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Annales Geophysicae An interactive open-access journal of the European Geosciences Union
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Volume 12, issue 12
Ann. Geophys., 12, 1144–1157, 1994
© European Geosciences Union 1994
Ann. Geophys., 12, 1144–1157, 1994
© European Geosciences Union 1994

  31 Dec 1994

31 Dec 1994

The dynamic cusp at low altitudes: a case study utilizing Viking, DMSP-F7, and Sondrestrom incoherent scatter radar observations

J. Watermann, O. de la Beaujardière, D. Lummerzheim, J. Woch, P. T. Newell, T. A. Potemra, F. J. Rich, and M. Shapshak J. Watermann et al.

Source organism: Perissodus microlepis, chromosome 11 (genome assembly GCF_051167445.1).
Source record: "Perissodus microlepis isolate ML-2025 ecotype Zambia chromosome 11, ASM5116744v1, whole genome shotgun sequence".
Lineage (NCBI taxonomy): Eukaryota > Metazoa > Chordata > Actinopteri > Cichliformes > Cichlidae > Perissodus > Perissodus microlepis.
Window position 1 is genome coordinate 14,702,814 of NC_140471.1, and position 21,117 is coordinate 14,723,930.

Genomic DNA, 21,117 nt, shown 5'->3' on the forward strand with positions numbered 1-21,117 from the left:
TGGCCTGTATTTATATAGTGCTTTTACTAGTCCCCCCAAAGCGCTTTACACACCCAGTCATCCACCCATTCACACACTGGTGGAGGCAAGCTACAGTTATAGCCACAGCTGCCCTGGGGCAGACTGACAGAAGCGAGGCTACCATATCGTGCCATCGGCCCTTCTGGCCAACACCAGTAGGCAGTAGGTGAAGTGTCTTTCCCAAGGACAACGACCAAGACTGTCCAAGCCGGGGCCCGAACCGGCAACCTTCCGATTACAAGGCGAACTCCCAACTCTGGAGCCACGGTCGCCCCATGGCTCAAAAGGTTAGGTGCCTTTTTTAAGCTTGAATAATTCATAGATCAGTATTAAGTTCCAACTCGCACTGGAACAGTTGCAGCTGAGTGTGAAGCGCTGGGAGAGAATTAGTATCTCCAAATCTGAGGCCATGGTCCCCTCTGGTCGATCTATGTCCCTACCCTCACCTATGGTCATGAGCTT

Abstract. Coincident multi-instrument magnetospheric and ionospheric observations have made it possible to determine the position of the ionospheric footprint of the magnetospheric cusp and to monitor its evolution over time. The data used include charged particle and magnetic field measurements from the Earth-orbiting Viking and DMSP-F7 satellites, electric field measurements from Viking, interplanetary magnetic field and plasma data from IMP-8, and Sondrestrom incoherent scatter radar observations of the ionospheric plasma density, temperature, and convection. Viking detected cusp precipitation poleward of 75.5° invariant latitude. The ionospheric response to the observed electron precipitation was simulated using an auroral model. It predicts enhanced plasma density and elevated electron temperature in the upper E- and F-regions. Sondrestrom radar observations are in agreement with the predictions. The radar detected a cusp signature on each of five consecutive antenna elevation scans covering 1.2 h local time. The cusp appeared to be about 2° invariant latitude wide, and its ionospheric footprint shifted equatorward by nearly 2° during this time, possibly influenced by an overall decrease in the IMF Bz component. The radar plasma drift data and the Viking magnetic and electric field data suggest that the cusp was associated with a continuous, rather than a patchy, merging between the IMF and the geomagnetic field.

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